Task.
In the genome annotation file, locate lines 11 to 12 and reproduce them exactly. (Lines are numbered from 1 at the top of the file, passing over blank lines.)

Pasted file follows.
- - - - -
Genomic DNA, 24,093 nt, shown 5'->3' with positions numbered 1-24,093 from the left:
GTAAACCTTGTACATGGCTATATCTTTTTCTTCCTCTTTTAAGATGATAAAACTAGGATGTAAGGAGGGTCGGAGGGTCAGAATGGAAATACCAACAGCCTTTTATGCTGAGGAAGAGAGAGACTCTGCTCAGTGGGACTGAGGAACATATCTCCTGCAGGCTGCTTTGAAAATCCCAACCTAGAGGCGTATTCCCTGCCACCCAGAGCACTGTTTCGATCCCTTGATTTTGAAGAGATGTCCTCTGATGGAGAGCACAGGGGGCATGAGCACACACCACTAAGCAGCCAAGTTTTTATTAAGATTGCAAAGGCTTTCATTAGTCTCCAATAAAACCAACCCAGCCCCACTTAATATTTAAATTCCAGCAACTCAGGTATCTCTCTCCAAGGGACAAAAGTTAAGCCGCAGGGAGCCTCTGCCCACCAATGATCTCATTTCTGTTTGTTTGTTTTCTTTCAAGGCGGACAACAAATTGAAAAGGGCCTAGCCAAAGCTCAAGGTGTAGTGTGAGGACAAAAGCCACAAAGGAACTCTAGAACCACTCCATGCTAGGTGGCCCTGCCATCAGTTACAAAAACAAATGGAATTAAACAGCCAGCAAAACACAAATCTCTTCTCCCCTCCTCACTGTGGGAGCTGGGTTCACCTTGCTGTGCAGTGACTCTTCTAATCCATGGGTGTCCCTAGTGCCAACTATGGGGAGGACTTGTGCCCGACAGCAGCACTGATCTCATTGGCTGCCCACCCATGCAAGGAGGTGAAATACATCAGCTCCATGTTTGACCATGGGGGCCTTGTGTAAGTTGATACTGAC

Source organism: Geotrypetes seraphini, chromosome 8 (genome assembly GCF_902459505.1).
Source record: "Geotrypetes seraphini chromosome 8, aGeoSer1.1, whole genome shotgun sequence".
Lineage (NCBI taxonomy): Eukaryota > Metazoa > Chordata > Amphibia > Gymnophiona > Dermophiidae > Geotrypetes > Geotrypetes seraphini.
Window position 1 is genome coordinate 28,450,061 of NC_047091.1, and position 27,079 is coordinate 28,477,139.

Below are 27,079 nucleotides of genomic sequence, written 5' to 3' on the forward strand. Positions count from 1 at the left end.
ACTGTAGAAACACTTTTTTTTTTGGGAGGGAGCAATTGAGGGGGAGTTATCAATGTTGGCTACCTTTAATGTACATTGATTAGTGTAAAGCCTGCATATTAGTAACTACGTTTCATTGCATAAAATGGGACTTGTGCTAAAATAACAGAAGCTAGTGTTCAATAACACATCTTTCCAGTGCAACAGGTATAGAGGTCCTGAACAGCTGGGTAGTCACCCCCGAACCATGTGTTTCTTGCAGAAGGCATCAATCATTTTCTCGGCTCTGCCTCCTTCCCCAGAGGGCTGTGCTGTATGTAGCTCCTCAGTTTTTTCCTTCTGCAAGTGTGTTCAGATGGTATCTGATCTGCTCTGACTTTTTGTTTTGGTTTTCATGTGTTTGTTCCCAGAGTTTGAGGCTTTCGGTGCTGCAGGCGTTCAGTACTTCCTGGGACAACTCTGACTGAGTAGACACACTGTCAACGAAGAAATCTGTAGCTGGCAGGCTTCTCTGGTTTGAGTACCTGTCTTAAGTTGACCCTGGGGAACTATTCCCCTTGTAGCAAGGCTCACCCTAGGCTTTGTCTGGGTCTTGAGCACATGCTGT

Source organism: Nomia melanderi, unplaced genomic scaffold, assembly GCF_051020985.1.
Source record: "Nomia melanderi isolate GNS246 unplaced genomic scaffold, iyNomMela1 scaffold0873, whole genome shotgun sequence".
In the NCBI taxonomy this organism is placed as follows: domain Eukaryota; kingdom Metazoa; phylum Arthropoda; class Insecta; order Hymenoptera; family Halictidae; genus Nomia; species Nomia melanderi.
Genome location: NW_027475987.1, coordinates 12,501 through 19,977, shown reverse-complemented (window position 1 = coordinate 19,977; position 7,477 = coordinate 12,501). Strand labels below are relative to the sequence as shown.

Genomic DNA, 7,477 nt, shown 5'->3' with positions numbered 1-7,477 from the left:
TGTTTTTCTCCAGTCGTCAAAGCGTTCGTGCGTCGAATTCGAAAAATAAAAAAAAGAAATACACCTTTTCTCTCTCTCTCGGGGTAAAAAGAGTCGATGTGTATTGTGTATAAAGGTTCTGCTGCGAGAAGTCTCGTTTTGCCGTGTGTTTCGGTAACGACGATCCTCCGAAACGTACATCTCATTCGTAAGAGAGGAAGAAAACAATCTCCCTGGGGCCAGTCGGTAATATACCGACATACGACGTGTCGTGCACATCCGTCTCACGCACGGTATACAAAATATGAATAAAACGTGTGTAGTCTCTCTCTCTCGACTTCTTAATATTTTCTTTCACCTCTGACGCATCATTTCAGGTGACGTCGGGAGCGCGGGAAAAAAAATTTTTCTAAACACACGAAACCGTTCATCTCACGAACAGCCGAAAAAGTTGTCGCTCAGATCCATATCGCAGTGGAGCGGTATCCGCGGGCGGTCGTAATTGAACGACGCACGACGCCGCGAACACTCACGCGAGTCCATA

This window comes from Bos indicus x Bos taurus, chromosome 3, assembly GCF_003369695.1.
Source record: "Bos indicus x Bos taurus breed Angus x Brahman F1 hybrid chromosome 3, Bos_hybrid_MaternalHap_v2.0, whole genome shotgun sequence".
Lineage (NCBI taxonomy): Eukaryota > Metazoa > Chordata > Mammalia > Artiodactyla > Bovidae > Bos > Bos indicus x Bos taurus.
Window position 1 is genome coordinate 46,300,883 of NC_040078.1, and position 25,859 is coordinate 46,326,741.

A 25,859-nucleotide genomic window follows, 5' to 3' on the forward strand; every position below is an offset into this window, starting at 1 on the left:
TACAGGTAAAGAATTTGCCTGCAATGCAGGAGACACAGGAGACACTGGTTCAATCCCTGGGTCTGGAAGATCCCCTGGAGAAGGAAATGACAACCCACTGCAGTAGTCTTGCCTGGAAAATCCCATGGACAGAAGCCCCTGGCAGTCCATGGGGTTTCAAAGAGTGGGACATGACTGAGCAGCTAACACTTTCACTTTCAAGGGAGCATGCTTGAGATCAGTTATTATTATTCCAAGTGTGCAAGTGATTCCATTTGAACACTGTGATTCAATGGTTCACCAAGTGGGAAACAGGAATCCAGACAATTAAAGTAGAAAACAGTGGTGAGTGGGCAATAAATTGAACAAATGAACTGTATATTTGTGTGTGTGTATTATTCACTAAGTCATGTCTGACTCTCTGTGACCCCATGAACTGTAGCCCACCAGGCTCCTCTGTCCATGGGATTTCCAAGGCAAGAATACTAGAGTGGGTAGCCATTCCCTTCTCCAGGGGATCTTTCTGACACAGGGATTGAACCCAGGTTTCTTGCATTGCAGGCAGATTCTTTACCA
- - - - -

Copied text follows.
In the NCBI taxonomy this organism is placed as follows: domain Eukaryota; kingdom Metazoa; phylum Arthropoda; class Insecta; order Hymenoptera; family Halictidae; genus Nomia; species Nomia melanderi.
Genome location: NW_027475987.1, coordinates 12,501 through 19,977, shown reverse-complemented (window position 1 = coordinate 19,977; position 7,477 = coordinate 12,501). Strand labels below are relative to the sequence as shown.